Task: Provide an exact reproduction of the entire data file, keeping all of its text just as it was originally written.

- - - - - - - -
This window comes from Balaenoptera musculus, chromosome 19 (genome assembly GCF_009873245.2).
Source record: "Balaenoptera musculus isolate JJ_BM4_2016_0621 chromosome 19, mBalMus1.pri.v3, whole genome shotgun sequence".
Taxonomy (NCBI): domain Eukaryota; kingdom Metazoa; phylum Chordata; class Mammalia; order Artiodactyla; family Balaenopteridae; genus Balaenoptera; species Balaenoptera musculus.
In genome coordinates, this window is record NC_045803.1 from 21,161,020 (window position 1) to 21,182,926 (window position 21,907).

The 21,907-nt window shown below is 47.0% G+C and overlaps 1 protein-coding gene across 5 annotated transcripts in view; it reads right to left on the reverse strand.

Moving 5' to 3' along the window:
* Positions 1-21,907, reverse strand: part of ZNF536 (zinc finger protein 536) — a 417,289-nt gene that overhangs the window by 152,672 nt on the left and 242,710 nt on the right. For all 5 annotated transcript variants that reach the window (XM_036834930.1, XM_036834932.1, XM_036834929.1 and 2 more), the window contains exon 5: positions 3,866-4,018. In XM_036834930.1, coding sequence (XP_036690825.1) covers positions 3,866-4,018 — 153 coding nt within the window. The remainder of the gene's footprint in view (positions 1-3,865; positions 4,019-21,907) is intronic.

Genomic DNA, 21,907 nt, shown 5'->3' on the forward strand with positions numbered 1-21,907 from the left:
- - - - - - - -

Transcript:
This window comes from Balaenoptera musculus, chromosome 19 (genome assembly GCF_009873245.2).
Source record: "Balaenoptera musculus isolate JJ_BM4_2016_0621 chromosome 19, mBalMus1.pri.v3, whole genome shotgun sequence".
Taxonomy (NCBI): domain Eukaryota; kingdom Metazoa; phylum Chordata; class Mammalia; order Artiodactyla; family Balaenopteridae; genus Balaenoptera; species Balaenoptera musculus.
In genome coordinates, this window is record NC_045803.1 from 21,161,020 (window position 1) to 21,182,926 (window position 21,907).

The 21,907-nt window shown below is 47.0% G+C and overlaps 1 protein-coding gene across 5 annotated transcripts in view; it reads right to left on the reverse strand.

Moving 5' to 3' along the window:
* Positions 1-21,907, reverse strand: part of ZNF536 (zinc finger protein 536) — a 417,289-nt gene that overhangs the window by 152,672 nt on the left and 242,710 nt on the right. For all 5 annotated transcript variants that reach the window (XM_036834930.1, XM_036834932.1, XM_036834929.1 and 2 more), the window contains exon 5: positions 3,866-4,018. In XM_036834930.1, coding sequence (XP_036690825.1) covers positions 3,866-4,018 — 153 coding nt within the window. The remainder of the gene's footprint in view (positions 1-3,865; positions 4,019-21,907) is intronic.

Genomic DNA, 21,907 nt, shown 5'->3' on the forward strand with positions numbered 1-21,907 from the left: